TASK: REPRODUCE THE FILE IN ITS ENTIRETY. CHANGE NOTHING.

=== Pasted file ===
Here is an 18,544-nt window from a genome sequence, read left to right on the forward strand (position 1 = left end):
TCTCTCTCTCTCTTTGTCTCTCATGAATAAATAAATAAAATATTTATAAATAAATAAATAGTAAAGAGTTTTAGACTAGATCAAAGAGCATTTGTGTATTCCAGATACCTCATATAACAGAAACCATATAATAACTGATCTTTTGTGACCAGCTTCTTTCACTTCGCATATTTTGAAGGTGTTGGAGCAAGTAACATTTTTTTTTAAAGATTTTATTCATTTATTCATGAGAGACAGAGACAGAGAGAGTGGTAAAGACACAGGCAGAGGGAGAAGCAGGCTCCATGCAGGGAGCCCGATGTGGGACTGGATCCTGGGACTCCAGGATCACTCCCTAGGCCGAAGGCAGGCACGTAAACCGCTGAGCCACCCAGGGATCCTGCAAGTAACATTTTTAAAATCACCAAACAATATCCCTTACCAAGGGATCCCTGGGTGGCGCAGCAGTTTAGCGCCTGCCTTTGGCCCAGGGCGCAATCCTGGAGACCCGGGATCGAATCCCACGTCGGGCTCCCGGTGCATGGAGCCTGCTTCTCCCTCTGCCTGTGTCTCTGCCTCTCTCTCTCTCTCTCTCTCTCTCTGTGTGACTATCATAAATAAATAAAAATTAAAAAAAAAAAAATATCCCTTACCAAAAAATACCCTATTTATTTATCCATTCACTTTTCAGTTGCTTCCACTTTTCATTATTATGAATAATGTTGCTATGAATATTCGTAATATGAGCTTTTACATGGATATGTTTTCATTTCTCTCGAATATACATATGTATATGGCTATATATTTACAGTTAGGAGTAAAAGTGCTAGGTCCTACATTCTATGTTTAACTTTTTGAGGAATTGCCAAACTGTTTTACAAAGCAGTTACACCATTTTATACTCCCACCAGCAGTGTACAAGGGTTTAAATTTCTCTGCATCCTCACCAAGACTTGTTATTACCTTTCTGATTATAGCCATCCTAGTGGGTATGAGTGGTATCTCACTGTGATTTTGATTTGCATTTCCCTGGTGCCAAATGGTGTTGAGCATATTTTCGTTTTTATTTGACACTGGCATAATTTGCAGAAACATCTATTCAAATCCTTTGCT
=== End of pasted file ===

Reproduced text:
Here is an 18,544-nt window from a genome sequence, read left to right on the forward strand (position 1 = left end):
TCTCTCTCTCTCTTTGTCTCTCATGAATAAATAAATAAAATATTTATAAATAAATAAATAGTAAAGAGTTTTAGACTAGATCAAAGAGCATTTGTGTATTCCAGATACCTCATATAACAGAAACCATATAATAACTGATCTTTTGTGACCAGCTTCTTTCACTTCGCATATTTTGAAGGTGTTGGAGCAAGTAACATTTTTTTTTAAAGATTTTATTCATTTATTCATGAGAGACAGAGACAGAGAGAGTGGTAAAGACACAGGCAGAGGGAGAAGCAGGCTCCATGCAGGGAGCCCGATGTGGGACTGGATCCTGGGACTCCAGGATCACTCCCTAGGCCGAAGGCAGGCACGTAAACCGCTGAGCCACCCAGGGATCCTGCAAGTAACATTTTTAAAATCACCAAACAATATCCCTTACCAAGGGATCCCTGGGTGGCGCAGCAGTTTAGCGCCTGCCTTTGGCCCAGGGCGCAATCCTGGAGACCCGGGATCGAATCCCACGTCGGGCTCCCGGTGCATGGAGCCTGCTTCTCCCTCTGCCTGTGTCTCTGCCTCTCTCTCTCTCTCTCTCTCTCTCTGTGTGACTATCATAAATAAATAAAAATTAAAAAAAAAAAAATATCCCTTACCAAAAAATACCCTATTTATTTATCCATTCACTTTTCAGTTGCTTCCACTTTTCATTATTATGAATAATGTTGCTATGAATATTCGTAATATGAGCTTTTACATGGATATGTTTTCATTTCTCTCGAATATACATATGTATATGGCTATATATTTACAGTTAGGAGTAAAAGTGCTAGGTCCTACATTCTATGTTTAACTTTTTGAGGAATTGCCAAACTGTTTTACAAAGCAGTTACACCATTTTATACTCCCACCAGCAGTGTACAAGGGTTTAAATTTCTCTGCATCCTCACCAAGACTTGTTATTACCTTTCTGATTATAGCCATCCTAGTGGGTATGAGTGGTATCTCACTGTGATTTTGATTTGCATTTCCCTGGTGCCAAATGGTGTTGAGCATATTTTCGTTTTTATTTGACACTGGCATAATTTGCAGAAACATCTATTCAAATCCTTTGCT